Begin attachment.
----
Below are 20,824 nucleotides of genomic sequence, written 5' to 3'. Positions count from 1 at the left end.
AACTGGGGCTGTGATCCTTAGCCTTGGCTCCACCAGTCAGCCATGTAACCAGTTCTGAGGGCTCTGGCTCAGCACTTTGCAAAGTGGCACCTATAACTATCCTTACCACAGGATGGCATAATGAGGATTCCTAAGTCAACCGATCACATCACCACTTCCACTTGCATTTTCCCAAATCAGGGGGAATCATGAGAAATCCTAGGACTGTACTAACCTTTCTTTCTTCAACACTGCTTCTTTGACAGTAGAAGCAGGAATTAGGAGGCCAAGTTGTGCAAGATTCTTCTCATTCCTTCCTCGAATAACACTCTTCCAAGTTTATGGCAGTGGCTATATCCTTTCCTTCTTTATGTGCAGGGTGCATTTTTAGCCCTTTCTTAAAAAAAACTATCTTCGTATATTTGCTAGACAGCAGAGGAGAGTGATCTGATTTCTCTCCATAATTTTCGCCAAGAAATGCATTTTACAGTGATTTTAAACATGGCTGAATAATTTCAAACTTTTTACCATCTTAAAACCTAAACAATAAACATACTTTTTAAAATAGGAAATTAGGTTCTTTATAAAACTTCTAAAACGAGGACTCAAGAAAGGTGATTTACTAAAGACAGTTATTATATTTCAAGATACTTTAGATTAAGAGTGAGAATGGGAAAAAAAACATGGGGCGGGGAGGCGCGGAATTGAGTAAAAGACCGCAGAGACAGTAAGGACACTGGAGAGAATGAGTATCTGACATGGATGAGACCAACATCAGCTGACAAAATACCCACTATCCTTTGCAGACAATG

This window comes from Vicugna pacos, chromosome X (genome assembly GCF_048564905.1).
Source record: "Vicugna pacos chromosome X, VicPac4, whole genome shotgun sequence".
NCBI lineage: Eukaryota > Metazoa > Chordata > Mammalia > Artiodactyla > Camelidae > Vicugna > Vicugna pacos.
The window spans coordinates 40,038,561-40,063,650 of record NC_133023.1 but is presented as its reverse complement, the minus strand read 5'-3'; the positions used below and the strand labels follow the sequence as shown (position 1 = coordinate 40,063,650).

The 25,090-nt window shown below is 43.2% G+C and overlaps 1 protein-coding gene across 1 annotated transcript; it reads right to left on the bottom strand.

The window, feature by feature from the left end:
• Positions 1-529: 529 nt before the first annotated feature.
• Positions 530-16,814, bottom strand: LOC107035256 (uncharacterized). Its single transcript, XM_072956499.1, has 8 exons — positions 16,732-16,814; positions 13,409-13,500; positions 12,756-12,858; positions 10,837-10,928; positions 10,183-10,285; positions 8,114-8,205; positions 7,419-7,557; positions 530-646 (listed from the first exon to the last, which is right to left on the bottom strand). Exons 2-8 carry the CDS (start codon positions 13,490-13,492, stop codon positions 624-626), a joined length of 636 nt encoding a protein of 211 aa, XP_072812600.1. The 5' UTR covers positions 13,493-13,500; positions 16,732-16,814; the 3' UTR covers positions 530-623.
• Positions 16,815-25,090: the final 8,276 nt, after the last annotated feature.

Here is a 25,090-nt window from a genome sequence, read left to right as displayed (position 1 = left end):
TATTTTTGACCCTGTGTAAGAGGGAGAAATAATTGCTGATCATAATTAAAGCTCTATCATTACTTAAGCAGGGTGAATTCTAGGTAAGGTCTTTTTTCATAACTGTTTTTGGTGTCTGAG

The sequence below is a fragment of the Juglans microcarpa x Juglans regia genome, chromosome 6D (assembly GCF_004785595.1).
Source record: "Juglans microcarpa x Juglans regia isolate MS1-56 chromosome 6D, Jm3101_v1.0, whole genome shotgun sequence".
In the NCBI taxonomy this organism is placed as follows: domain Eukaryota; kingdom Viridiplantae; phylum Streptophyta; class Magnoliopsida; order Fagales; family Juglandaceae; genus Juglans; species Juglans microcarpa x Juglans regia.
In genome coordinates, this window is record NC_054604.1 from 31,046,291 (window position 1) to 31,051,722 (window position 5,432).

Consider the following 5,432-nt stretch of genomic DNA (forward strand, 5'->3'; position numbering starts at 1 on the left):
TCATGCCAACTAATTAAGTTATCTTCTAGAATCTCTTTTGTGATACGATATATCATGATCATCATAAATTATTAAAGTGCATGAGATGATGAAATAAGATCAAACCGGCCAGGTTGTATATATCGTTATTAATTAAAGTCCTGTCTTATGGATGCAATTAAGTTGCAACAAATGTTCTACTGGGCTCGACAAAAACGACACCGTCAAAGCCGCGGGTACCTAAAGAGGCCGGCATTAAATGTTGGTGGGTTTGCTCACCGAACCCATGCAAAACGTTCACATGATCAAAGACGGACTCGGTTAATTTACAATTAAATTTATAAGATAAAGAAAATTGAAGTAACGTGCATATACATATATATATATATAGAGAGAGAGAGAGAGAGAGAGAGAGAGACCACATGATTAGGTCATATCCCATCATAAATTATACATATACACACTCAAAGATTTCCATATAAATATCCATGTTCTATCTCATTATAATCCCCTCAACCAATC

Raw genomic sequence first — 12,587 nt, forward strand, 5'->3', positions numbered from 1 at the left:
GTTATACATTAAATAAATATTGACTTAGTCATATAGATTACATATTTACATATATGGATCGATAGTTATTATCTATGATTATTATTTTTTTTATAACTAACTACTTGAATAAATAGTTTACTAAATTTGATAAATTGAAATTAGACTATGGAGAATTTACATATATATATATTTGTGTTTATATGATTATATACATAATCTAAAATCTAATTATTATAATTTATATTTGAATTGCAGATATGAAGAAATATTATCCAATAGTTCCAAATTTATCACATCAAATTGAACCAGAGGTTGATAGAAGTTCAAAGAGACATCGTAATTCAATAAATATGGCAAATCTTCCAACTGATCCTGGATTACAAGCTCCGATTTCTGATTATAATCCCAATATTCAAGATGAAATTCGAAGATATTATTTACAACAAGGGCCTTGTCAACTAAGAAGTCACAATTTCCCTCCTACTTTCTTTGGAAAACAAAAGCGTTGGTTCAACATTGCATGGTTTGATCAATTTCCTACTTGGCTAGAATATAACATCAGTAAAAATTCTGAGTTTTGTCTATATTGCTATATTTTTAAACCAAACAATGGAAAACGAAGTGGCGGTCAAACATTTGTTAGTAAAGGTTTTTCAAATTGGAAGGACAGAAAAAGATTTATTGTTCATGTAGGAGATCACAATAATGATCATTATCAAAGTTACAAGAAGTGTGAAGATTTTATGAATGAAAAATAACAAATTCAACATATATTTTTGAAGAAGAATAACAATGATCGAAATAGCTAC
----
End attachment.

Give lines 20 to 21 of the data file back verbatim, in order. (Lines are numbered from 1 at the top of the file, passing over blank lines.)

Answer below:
Raw genomic sequence first — 12,587 nt, forward strand, 5'->3', positions numbered from 1 at the left:
GTTATACATTAAATAAATATTGACTTAGTCATATAGATTACATATTTACATATATGGATCGATAGTTATTATCTATGATTATTATTTTTTTTATAACTAACTACTTGAATAAATAGTTTACTAAATTTGATAAATTGAAATTAGACTATGGAGAATTTACATATATATATATTTGTGTTTATATGATTATATACATAATCTAAAATCTAATTATTATAATTTATATTTGAATTGCAGATATGAAGAAATATTATCCAATAGTTCCAAATTTATCACATCAAATTGAACCAGAGGTTGATAGAAGTTCAAAGAGACATCGTAATTCAATAAATATGGCAAATCTTCCAACTGATCCTGGATTACAAGCTCCGATTTCTGATTATAATCCCAATATTCAAGATGAAATTCGAAGATATTATTTACAACAAGGGCCTTGTCAACTAAGAAGTCACAATTTCCCTCCTACTTTCTTTGGAAAACAAAAGCGTTGGTTCAACATTGCATGGTTTGATCAATTTCCTACTTGGCTAGAATATAACATCAGTAAAAATTCTGAGTTTTGTCTATATTGCTATATTTTTAAACCAAACAATGGAAAACGAAGTGGCGGTCAAACATTTGTTAGTAAAGGTTTTTCAAATTGGAAGGACAGAAAAAGATTTATTGTTCATGTAGGAGATCACAATAATGATCATTATCAAAGTTACAAGAAGTGTGAAGATTTTATGAATGAAAAATAACAAATTCAACATATATTTTTGAAGAAGAATAACAATGATCGAAATAGCTAC